Roderick, Paul J., Atkins, Richard J., Smeeth, Liam, Mylne, Adrian, Nitsch, Dorothea D.M., Hubbard, Richard B., Bulpitt, Christopher J. and Fletcher, Astrid E.
CKD and mortality risk in older people: a community-based population study in the United Kingdom
American Journal of Kidney Diseases, 53, (6), . (doi:10.1053/j.ajkd.2008.12.036).
Background: the prevalence of chronic kidney disease (CKD) increases with age; however, the
prognostic significance in older people is uncertain. This study aims to determine the association of CKD
with all-cause and cardiovascular mortality in community-dwelling older people 75 years and older.
Study Design: Cohort study of people 75 years and older recruited in 1994 to 1999 to 1 arm of a trial
of multidimensional health assessment with mortality follow-up.
Setting & Participants: 53 general practices in Great Britain. 15,336 (73%) of those eligible
participated. 13,177 (86%) had serum creatinine measured at baseline.
Main Factor: estimated glomerular filtration rate (eGFR).
Outcomes: All-cause and cardiovascular mortality.
Measurements: eGFR derived from serum creatinine level using the 4-variable Modification of Diet in
Renal Disease (MDRD) Study equation in milliliters per minute per 1.73 m2; dipstick proteinuria.
Mortality by linkage to national death registration and death certification.
Results: after a median follow-up of 7.3 years (interquartile range, 5.0), 7,633 (58%) had died, 42% of
cardiovascular causes. In the first 2 years of follow-up, adjusted hazard ratios for all-cause mortality in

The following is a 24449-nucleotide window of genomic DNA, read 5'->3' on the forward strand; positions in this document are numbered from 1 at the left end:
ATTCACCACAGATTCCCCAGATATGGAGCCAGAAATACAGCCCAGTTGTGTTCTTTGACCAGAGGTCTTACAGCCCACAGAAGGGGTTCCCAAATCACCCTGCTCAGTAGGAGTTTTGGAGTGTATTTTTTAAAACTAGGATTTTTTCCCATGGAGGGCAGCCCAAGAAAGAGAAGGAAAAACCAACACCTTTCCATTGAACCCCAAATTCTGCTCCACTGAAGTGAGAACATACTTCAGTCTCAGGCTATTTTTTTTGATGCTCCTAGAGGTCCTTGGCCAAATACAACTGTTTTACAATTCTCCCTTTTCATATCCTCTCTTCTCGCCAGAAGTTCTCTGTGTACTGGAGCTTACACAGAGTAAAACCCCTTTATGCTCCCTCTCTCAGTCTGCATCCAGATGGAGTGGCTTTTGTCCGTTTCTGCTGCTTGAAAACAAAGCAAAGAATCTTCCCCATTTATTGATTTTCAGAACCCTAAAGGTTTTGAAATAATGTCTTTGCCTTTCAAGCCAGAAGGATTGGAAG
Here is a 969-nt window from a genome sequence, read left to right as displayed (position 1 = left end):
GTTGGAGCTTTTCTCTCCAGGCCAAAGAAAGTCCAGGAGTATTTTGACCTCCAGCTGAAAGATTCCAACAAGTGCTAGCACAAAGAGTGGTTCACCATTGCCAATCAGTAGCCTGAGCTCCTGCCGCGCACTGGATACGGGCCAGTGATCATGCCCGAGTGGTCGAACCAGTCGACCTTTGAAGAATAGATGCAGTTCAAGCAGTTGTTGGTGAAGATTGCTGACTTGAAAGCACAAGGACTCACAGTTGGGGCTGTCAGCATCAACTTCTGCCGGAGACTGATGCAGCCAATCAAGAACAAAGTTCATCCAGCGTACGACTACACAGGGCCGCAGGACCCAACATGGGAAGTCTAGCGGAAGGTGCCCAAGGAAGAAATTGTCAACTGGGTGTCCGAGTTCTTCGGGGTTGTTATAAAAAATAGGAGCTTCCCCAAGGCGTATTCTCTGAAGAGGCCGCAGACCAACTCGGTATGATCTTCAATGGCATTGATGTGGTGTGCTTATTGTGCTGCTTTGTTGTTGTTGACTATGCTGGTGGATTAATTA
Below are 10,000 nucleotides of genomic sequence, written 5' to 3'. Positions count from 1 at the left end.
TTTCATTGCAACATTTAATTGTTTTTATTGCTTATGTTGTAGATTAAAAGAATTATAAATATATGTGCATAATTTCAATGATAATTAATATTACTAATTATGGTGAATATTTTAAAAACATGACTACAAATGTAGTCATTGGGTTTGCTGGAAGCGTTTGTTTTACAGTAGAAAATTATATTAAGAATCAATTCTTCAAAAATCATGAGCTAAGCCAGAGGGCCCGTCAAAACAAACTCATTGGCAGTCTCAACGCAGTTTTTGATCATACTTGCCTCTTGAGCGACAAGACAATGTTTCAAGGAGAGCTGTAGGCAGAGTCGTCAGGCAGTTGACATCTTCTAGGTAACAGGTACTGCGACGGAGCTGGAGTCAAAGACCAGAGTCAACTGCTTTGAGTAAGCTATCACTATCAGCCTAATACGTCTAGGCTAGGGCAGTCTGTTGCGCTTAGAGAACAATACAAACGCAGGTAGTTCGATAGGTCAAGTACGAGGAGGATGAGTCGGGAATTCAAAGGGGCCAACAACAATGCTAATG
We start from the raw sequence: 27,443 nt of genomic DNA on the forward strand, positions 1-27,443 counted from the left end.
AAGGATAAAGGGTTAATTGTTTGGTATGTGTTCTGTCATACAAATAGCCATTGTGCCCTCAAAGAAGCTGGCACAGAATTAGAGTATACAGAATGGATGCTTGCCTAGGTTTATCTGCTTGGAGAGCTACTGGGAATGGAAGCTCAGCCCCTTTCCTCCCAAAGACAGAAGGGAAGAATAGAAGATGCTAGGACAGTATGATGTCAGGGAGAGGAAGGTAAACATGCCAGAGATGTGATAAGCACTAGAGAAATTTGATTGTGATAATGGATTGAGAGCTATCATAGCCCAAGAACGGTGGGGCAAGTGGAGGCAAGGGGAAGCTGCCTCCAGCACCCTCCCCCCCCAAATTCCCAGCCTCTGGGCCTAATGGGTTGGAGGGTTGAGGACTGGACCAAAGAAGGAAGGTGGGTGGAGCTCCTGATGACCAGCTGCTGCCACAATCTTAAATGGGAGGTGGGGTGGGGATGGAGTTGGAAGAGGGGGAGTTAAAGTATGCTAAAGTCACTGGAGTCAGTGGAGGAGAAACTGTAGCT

eGFR bands of 45 to 59, 30 to 44, and less than 30 compared with eGFR greater than 60 mL/min/1.73
m2 were 1.13 (95% confidence interval, 0.93 to 1.37), 1.69 (95% confidence interval, 1.26 to 2.28), and
3.87 (95% confidence interval, 2.78 to 5.38) in men and 1.14 (95% confidence interval, 0.93 to 1.40),
1.33 (95% confidence interval, 1.06 to 1.68), and 2.44 (95% confidence interval, 1.68 to 3.56) in women,
respectively. Hazard ratios were greater for cardiovascular mortality and lower after 2 years. Dipstick
proteinuria was independently associated with all-cause, but not cardiovascular, mortality risk in both
Limitations: single serum creatinine measurement, no calibration of serum creatinine, MDRD Study
equation not validated in older people.
Conclusion: As kidney function decreases, there is a graded and independent increase in all-cause
and cardiovascular mortality risk in older people 75 years and older, especially in men and those with
eGFR less than 45 mL/min/1.73 m2. Dipstick proteinuria did not add to cardiovascular mortality risk in
this elderly population. In older people, identification and management of CKD should prioritize the
smaller numbers with more severe CKD.
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